In the present Studies on Ancient Egypt, certain features of the Egyptian language (and its genesis) were found to correlate with the earliest, ante-rational stages of cognitive growth ; the mythical, pre-rational and proto-rational modes of thought. From the Late Predynastic Period (ca. 3600 - 3000 BCE) onward, until the First Intermediate Period and the Middle Kingdom (ca. 1759 BCE, with the death of Pharaoh Nefru Sobek), when Egyptian became classical "Middle" Egyptian, the developmental stages of Egyptian are largely in accord with the features of the mythical, pre-rational and proto-rational modes of cognition. If this is so, then genetical epistemology offers a mindset to be able to better understand the mixtures and layers of ante-rational modes of cognition, so outstandingly evidenced by Ancient Egyptian literature.

In genetical epistemology, the cognitive process is analyzed in terms of coordination of movements, interiorization and permanency :

  • the formation of new cognitive forms is triggered by the repeated confrontation with an unexpected, novel, original, eccentric action, a set of events & happenings, radically undermining the tenacity with which acquired ideas shaped a particular, limited view of the world (universe, cosmos), a framework or architecture of habit and expectation, security & stability, dramatically challenged by the significant confrontation with this novel action - no conceptualization occurs, for objects and beings are equated with their motoric coordinations (mythical thought) ;

  • action-reflection or the interiorization of this novel action by means of semiotic factors ; this is the first level of permanency or pre-concepts which have no decontextualized use (pre-rational thought) ;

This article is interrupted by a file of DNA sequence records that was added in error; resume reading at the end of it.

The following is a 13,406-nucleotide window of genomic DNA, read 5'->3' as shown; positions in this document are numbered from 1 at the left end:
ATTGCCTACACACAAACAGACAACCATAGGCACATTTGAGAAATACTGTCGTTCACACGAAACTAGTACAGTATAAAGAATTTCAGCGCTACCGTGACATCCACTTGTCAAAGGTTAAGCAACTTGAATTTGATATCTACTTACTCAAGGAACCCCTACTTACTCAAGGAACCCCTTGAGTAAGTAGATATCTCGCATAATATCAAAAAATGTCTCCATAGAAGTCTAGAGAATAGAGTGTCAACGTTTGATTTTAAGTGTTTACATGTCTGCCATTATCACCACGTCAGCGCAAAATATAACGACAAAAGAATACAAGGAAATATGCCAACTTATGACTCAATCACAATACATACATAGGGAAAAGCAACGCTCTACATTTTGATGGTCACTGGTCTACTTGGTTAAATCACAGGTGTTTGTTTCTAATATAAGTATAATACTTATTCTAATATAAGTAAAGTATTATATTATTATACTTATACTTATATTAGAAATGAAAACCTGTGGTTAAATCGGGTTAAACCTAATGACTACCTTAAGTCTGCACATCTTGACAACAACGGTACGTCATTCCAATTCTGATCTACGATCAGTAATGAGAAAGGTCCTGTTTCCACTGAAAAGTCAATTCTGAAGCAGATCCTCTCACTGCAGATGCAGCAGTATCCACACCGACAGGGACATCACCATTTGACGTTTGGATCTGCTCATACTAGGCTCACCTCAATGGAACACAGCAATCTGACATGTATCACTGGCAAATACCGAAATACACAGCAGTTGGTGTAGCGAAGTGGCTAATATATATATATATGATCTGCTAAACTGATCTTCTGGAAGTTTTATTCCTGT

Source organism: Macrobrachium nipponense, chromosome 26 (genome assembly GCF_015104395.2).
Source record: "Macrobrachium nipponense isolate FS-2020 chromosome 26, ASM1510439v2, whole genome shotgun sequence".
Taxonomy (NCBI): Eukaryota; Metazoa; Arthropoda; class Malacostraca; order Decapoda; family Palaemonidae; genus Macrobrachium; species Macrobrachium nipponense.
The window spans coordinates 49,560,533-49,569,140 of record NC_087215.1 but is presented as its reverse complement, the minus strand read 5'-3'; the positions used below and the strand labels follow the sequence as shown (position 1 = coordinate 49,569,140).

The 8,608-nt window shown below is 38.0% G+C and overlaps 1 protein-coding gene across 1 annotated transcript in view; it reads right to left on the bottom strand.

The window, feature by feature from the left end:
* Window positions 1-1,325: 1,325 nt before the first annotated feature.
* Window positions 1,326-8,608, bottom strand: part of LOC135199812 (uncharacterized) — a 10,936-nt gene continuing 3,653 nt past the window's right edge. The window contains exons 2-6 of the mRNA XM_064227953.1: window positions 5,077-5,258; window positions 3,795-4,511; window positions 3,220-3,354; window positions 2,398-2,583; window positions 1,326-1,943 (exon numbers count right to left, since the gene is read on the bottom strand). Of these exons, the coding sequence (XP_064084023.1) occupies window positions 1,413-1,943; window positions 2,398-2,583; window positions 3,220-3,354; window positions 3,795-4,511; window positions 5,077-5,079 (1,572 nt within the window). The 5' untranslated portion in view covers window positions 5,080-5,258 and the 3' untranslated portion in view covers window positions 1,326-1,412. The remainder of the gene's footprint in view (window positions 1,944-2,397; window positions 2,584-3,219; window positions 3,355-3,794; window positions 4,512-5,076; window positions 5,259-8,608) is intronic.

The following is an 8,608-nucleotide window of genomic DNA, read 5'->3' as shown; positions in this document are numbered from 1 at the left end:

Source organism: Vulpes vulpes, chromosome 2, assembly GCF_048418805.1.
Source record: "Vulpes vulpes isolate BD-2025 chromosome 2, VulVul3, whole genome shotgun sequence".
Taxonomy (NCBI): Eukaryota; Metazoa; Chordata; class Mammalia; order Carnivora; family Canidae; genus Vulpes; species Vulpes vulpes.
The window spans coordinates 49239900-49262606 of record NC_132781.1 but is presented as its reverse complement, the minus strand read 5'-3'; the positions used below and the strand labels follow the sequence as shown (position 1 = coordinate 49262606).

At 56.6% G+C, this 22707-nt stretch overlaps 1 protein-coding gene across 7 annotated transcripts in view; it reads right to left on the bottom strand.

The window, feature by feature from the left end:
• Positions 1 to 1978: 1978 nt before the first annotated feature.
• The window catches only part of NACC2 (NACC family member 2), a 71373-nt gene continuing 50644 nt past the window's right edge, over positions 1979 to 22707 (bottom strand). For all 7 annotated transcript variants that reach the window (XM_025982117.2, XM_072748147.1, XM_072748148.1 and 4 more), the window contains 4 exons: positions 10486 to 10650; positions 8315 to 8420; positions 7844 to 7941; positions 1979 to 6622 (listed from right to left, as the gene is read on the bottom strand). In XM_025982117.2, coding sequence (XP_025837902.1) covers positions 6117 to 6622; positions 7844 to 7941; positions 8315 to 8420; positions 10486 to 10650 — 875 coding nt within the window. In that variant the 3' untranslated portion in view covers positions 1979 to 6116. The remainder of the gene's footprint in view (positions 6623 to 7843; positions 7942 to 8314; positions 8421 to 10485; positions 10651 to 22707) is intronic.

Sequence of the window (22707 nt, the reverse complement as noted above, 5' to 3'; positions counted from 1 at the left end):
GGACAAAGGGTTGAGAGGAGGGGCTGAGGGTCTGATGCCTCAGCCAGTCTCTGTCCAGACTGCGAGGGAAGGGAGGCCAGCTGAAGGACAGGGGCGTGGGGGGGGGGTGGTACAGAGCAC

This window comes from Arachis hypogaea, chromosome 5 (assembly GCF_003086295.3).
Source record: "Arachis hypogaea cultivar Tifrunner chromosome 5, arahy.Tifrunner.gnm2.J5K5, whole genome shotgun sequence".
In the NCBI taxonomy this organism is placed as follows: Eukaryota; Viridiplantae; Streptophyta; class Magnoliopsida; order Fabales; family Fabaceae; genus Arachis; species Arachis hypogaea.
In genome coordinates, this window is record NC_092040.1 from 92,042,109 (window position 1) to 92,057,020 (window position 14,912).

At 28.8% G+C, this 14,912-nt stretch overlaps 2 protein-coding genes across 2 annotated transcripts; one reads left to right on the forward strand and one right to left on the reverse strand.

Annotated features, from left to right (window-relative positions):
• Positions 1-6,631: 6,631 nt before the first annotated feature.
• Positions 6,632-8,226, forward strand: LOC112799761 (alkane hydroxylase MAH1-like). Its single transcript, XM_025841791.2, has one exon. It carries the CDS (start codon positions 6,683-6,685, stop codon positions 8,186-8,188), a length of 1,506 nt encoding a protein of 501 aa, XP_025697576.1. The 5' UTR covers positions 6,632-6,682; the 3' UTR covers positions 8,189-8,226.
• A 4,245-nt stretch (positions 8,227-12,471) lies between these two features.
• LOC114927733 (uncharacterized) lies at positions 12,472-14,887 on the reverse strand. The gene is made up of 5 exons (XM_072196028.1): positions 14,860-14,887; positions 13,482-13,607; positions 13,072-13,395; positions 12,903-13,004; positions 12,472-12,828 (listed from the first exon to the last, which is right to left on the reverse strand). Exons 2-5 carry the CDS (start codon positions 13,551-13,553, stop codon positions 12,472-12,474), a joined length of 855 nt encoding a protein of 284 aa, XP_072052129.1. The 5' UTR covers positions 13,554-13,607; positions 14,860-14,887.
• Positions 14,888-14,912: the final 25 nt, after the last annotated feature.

• anticipation & retro-action using these pre-concepts, valid insofar as they symbolize the original action but always with reference to context : the concrete concept (proto-rational thought) ;

  • final level of permanency : formal concepts, valid independent of the original action and context & the formation of permanent cognitive (mental) operators : the abstract concept (rational thought).

In this way, Piaget defined four fundamental layers of cognitive growth :

  • sensori-motoric cognition, between birth and 2 years of age ;

  • pre-operational cognition, between 2 and 6 ;

  • concrete operatoric cognition, between 7 and 10 ;

  • formal-operatoric cognition, between 10 & 13.

Mental operators (part of consciousness) identify (symbolize) actions in sets of conscious (semantics), informational (syntax) & material (pragmatics) activity. Auto-regulation is the result of interactions between the system and its environment. Hence, (inter)subjectivity is essential in the construction of new and stronger cognitive structures. This implies cognitive processes not only appear as resulting from organic auto-regulation (of which they reflect the essential mechanisms) but also emerge as differentiated organs of this regulation in the arena of the interactions of the system with the environment. Cognition being the most differentiated biological organ of survival human beings have.

Seven different types of schemata emerge. The first four can be called "foundational" or "elemental", and are mainly exterior (the adaptations between coordinations of movement and reality), while the top three mostly invite the first person perspective (interiority) :

  • sensori-motoric, mythical thought : aduality implies only one relationship, namely with immediate physicality ; object & subject reflect perfectly ; earliest schemata are restricted to the internal structure of the actions (the coordination) as they exist in the actual moment and differentiate between the actions connecting the subjects and the actions connecting the objects. The action-scheme can not be manipulated by thought and is triggered when it practically materializes ;